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Mechanism linking fatty diet to Alzheimer’s disease discovered

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A new study led by the Universitat Rovira i Virgili (URV) has revealed the mechanism behind the link between a diet high in saturated fats and Alzheimer’s disease, taking the understanding of the relationship between obesity, type 2 diabetes and Alzheimer’s disease a step forward.

The research focused on how a fatty diet affects certain molecules found in the blood and in other tissues, such as the brain, that act as markers and regulators of the disease.

Conducted on models of mice which developed Alzheimer’s disease in adulthood, for the study, the researchers analysed the expression of 15 miRNAs, small molecules of RNA that play a crucial role in genetic regulation in both plasma and brain tissues.

The team examined changes in insulin-related miRNAs in mouse models predisposed to Alzheimer’s not on a diet low in saturated fats.

Previous studies in these animals had already shown that after a diet high in saturated fats the mice developed Alzheimer’s much earlier than mice on a conventional diet. However, the mechanisms that led to the onset of Alzheimer’s remained unknown.

Results from this new study revealed that the metabolism of the mice worsened after being on a diet high in saturated fats for six months: their body weight increased significantly and their response to glucose and insulin decreased.

These same characteristics can also be found in people with obesity or type 2 diabetes.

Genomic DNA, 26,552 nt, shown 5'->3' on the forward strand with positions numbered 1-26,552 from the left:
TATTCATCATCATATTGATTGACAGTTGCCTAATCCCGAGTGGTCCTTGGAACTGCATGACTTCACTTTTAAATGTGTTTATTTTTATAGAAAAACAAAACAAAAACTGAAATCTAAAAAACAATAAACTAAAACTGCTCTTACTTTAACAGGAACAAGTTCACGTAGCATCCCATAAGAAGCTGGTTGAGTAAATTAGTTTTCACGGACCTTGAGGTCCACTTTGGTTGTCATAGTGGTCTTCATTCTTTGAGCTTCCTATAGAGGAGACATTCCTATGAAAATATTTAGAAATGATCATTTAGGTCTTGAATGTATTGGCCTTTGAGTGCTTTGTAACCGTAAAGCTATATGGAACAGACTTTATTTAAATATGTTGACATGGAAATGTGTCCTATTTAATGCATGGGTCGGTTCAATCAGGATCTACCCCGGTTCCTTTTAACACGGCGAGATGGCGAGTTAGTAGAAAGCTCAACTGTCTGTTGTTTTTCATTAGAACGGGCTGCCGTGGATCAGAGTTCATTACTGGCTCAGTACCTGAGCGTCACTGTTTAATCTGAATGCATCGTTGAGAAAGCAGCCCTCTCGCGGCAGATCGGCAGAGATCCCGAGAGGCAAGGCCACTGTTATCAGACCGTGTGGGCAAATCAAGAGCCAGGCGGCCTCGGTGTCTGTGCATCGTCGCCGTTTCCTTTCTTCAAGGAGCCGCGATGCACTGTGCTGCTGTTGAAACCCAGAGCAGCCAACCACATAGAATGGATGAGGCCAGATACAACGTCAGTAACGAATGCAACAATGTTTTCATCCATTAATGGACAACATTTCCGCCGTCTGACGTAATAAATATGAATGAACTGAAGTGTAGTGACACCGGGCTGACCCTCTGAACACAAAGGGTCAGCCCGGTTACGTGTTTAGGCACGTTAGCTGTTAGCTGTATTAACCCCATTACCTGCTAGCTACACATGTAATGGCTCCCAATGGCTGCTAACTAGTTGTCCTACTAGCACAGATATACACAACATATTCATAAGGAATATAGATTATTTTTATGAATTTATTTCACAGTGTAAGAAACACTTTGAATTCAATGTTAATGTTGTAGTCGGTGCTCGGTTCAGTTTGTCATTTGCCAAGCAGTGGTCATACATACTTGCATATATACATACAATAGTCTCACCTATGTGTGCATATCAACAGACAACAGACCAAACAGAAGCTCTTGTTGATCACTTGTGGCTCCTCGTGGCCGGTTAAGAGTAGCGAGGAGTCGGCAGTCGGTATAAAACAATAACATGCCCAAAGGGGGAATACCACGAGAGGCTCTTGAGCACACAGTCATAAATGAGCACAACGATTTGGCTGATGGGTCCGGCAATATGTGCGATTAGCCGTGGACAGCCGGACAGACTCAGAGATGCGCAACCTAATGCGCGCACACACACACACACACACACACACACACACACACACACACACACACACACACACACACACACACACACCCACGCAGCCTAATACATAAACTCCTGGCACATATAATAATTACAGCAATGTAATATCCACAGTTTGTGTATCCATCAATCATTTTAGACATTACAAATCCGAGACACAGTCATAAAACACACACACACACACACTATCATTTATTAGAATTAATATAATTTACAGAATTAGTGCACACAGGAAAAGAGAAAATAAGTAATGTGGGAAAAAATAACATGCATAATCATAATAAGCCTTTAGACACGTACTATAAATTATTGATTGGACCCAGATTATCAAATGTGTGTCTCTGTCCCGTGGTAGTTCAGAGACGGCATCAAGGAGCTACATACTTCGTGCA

Additionally, researchers found changes to various miRNAs in both the blood and the brain. These changes were related to processes that can cause brain damage, such as the accumulation of β-amyloid plaques, excessive production of the tau protein and inflammation in the brain.

“The results of this study are a step forward in our understanding of this disease and may explain the relationship between obesity, type 2 diabetes and the onset of Alzheimer’s. The findings also offer new targets for the possible prevention and treatment of the disease,” said researcher Mònica Bulló.

The study not only provides new data on how a high-fat diet can affect the health of the brain, but also opens the door to future research into dietary strategies as a means of treating Alzheimer’s.

The authors emphasise that the results underline the importance of a balanced diet in preventing neurodegenerative diseases and highlight miRNAs as targets for therapeutic interventions.

The study was headed by Mònica Bulló, professor at the Department of Biochemistry and Biotechnology and member of the Metabolic Health and Nutrition unit and the Environmental, Food and Toxicological Technology Centre (TecnATox) of the URV, in collaboration with the Pere Virgili Health Research Institute (IISPV), CIBERobn and the University of Barcelona. The results have been published in the journal Nutrients.

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